Helena Molin Valdés, head of the Climate and Clean Air Coalition Secretariat said the findings meant countries need to do more to stop emissions in the sector or rethink natural gas’s role as a transition fuel as they move to decarbonize their economies.

“The amount of gas being leaked in the Permian Basin erases the climate benefit natural gas has to offer,” Ms. Molin Valdés said. “We need industry and governments to work together to prevent leaks at all stages of production and where possible capture gas instead of flaring or venting. If not, natural gas can’t be considered safer for the climate than other fossil fuels.”

Methane emissions from oil and gas wells in the Permian Basin, USA

Methane emissions from oil and gas wells in the Permian Basin, USA
This footage from the Environment Defense Fund uses special infrared cameras to show methane emissions from flaring, venting, and leaks, from oil and gas wells in the Permian Basin.

Findings highlight crucial new applications

Satellites offer an important new methane measurement tool that can cover large areas faster and more frequently than conventional methods. They can also provide data on gas producing regions around the world that are impossible to reach by aircraft or from the ground.

“Advances in satellite technology and data analytics are making it possible to generate regular and robust information on methane emissions from oil and gas operations even from the most remote corners of the world,” said Mark Brownstein, EDF senior vice president for Energy. “It’s our goal to use this new data to help companies and countries find, measure, and reduce methane emissions further and faster, and enable the public to both track and compare progress.”

Launched in 2017, the TROPOMI instrument used in the study offers more precise measurements, higher resolution and better coverage than its forerunners. It is part of an emerging ecosystem of methane-tracking satellites with a growing range of capabilities, including one with even higher precision currently being developed by EDF subsidiary MethaneSAT LLC for launch in 2022. MethaneSAT will track oil and gas methane around the globe on a near-weekly basis, identifying and measuring smaller emission events and more widely dispersed sources not discernable with current technology.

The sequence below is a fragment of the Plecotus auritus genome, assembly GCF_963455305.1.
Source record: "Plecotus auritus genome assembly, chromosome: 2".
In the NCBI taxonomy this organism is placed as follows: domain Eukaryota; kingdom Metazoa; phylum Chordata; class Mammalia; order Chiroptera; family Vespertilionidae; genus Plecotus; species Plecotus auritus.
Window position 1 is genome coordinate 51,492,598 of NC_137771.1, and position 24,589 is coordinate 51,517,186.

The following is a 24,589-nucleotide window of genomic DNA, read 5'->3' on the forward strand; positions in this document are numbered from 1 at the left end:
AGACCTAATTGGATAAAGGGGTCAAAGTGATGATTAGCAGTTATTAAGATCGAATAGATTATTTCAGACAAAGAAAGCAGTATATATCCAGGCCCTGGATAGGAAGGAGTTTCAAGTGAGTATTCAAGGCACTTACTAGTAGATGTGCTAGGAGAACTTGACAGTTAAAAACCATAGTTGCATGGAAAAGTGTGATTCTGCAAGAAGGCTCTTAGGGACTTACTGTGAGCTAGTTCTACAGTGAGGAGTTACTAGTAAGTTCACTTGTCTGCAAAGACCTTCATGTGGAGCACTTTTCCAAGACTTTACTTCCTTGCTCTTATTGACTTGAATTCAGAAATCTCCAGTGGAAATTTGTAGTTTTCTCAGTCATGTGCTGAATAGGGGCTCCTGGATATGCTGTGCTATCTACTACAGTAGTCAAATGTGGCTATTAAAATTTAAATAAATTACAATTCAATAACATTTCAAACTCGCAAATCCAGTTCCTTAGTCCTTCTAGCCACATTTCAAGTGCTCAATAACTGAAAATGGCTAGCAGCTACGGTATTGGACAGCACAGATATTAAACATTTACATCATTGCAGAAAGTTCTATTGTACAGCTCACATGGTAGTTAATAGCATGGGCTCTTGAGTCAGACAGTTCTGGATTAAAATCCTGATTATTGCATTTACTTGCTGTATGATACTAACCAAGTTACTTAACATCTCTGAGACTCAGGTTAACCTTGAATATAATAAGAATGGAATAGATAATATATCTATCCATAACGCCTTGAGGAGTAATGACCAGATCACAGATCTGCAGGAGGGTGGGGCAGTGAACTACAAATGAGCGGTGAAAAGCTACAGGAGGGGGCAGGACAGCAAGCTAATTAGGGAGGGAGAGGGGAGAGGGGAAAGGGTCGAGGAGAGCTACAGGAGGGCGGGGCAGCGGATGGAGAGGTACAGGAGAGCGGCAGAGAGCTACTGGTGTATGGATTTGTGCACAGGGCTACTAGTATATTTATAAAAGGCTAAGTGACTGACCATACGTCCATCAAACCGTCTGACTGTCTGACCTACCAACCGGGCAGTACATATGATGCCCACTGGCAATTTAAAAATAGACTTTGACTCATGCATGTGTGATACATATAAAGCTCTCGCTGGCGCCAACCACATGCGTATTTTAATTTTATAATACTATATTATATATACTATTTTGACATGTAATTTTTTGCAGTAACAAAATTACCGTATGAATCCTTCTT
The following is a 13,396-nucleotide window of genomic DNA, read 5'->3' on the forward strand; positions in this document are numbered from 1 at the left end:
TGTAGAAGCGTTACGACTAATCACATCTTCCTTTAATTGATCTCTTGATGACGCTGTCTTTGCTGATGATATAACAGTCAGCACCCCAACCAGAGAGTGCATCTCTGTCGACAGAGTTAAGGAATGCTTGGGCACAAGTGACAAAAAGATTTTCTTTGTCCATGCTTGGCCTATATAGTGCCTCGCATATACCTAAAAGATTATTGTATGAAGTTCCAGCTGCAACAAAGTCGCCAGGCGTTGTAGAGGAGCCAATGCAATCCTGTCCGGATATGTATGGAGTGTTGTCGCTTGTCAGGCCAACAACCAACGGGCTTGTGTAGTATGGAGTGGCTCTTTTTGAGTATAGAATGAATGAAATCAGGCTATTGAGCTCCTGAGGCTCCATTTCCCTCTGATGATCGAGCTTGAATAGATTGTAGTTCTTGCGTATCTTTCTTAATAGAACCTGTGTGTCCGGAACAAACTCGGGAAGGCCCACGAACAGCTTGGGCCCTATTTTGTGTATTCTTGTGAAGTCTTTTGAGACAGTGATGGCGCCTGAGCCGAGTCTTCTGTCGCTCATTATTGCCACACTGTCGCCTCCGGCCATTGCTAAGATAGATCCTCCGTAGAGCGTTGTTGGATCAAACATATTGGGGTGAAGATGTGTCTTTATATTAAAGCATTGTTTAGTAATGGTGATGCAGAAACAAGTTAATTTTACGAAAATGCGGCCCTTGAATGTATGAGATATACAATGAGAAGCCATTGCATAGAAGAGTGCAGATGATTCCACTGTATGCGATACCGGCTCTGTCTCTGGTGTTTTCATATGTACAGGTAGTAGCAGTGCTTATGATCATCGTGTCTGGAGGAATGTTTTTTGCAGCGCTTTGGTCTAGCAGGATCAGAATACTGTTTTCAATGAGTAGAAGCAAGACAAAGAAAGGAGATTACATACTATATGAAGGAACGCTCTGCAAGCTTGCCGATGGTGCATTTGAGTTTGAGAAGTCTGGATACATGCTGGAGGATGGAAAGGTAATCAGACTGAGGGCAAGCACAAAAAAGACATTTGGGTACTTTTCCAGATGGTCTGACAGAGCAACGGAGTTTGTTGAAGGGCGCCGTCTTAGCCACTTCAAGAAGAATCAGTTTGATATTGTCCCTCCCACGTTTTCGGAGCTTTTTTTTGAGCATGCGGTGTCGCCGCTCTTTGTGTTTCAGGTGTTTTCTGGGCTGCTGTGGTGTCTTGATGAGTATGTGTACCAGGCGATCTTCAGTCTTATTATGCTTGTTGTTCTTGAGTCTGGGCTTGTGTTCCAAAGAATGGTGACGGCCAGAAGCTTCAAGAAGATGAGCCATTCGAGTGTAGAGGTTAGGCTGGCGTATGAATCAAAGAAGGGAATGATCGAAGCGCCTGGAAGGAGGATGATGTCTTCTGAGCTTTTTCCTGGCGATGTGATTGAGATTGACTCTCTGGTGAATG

Permian emissions challenge

The Permian Basin has emerged as one of the world’s most prolific oil-producing regions in recent years, producing 3.5 million barrels of crude and 11 billion cubic feet of natural gas per day (about 30% and 10% of the respective U.S. totals in 2018).

Thenew study validates a set of ground-based and airborne measurements released two weeks ago by EDF’s PermianMAP initiative, which found methane escaping from oil and gas operations in the most productive part of the basin with a loss rate of 3.5%. That project is currently collecting a year’s worth of methane data across a 10,000 square-kilometer study area in the Permian Basin using fixed-wing aircraft, helicopters, towers, and ground-based mobile sensors. 

High leakage rates in the Permian imply the opportunity to greatly reduce methane emissions in this sprawling oil and gas producing region, through better infrastructure design and development, more effective operations and better regulation at both the state and federal levels.

The TROPOMI study uses the latest technology and methods available to analyze and present data, a process that currently takes a great deal of time and effort. But researchers are quickly learning how to automate and accelerate these complex calculations. The MethaneSAT project, for example, is expected to deliver data based on weekly measurements in near-real time.

“Early TROPOMI images showed that the Permian was one of the largest methane hotspots in the U.S. But the satellite was new, and data analysis hadn’t even started. Quantifying emissions and deriving a leak rate for a huge area was a big, hands-on effort, even with the best tools,” said EDF’s Dr. Ritesh Gautam, one of the study’s lead researchers. “Studies like this are expanding those boundaries. MethaneSAT and missions that follow will be more capable, delivering more data much faster, in ways that are more actionable by stakeholders.”

More information can be found on EDF’s website here.